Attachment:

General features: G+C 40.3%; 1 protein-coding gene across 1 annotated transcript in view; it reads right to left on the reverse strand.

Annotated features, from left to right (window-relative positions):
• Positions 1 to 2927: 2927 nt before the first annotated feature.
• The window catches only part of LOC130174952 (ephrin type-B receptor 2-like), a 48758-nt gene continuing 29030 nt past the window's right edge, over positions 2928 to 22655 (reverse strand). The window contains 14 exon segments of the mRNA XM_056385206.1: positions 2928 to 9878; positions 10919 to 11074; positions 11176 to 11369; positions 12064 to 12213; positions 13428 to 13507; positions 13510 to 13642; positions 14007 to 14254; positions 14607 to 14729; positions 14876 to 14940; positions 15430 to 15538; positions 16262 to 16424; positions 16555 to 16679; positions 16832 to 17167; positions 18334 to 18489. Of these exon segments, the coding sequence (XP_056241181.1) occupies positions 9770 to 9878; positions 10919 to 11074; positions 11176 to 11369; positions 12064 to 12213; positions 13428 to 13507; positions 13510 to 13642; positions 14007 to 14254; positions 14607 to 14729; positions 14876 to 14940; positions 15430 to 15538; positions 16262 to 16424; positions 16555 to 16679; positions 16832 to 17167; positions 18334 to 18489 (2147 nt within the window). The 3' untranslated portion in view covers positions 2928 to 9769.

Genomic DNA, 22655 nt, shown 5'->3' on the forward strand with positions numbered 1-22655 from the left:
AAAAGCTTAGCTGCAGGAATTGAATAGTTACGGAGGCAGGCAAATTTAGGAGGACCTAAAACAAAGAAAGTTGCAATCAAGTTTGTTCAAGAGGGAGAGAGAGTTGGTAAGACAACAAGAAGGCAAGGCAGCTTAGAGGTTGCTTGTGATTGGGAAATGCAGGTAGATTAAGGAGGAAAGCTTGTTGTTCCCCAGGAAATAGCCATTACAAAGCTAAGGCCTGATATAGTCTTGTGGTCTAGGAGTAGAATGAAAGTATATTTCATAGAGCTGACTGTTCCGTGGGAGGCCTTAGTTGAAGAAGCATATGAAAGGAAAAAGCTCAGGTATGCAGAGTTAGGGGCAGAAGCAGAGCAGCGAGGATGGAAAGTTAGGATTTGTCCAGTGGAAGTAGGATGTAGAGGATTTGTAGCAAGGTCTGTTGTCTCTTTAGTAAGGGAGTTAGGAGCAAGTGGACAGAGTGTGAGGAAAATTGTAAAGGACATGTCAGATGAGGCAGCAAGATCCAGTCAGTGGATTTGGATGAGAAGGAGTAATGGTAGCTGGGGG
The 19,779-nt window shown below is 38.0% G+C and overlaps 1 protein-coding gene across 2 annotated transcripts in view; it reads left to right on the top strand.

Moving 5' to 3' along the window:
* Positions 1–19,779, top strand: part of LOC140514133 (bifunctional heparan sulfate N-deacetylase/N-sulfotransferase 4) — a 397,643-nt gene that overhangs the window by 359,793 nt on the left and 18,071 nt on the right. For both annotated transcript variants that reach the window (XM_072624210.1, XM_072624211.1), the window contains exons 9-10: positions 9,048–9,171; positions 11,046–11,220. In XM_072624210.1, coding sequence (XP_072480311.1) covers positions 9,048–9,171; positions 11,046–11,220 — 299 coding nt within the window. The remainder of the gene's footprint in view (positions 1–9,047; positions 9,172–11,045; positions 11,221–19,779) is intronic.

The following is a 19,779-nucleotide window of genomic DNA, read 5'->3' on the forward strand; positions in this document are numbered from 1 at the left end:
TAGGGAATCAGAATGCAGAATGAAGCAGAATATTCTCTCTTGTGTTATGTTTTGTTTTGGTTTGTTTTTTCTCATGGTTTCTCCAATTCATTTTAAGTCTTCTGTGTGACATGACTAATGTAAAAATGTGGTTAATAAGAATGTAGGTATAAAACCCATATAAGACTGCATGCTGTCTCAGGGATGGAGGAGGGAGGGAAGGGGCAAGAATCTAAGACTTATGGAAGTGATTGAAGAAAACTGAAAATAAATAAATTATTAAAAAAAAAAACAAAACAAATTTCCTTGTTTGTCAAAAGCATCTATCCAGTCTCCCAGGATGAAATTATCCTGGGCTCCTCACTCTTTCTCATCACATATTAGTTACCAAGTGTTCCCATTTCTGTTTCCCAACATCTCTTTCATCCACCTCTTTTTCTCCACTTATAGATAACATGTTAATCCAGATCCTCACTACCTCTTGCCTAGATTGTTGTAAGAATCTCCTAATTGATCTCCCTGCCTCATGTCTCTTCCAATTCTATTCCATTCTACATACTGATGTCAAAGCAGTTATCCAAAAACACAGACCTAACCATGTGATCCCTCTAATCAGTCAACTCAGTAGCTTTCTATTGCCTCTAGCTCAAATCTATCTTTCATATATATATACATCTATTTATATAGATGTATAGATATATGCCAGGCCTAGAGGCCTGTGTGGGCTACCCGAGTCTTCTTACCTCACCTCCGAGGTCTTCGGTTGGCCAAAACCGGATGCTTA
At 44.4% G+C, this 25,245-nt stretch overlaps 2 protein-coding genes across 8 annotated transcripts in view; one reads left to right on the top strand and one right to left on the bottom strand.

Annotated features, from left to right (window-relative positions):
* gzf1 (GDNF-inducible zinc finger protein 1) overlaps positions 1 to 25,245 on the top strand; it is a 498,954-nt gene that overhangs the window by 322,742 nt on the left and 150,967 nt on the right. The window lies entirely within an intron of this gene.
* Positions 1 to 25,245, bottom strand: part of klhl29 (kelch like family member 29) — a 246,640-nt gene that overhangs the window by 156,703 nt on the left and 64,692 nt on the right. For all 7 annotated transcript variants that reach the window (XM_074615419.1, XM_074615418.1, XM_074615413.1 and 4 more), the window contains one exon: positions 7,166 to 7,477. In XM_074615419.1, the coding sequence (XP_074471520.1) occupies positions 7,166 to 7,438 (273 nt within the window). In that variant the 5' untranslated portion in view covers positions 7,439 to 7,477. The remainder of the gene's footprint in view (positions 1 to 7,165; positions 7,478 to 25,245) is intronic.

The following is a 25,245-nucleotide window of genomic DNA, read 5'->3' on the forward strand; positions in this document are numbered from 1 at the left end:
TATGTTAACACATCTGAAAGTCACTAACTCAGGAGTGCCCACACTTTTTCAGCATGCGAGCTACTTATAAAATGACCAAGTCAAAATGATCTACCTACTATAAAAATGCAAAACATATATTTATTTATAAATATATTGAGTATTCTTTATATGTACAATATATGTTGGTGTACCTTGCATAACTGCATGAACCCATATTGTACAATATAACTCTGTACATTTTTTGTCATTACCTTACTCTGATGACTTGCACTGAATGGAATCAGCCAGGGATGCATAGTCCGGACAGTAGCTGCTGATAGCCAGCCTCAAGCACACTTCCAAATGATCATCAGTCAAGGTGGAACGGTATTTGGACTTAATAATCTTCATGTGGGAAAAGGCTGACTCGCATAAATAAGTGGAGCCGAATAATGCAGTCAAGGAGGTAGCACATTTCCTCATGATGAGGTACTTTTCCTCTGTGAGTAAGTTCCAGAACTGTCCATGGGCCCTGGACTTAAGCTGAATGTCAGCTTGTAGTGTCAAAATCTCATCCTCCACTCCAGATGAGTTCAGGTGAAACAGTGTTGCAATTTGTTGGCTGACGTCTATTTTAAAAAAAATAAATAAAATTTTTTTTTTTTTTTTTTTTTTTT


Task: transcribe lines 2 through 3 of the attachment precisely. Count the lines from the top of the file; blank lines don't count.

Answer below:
Annotated features, from left to right (window-relative positions):
• Positions 1 to 2927: 2927 nt before the first annotated feature.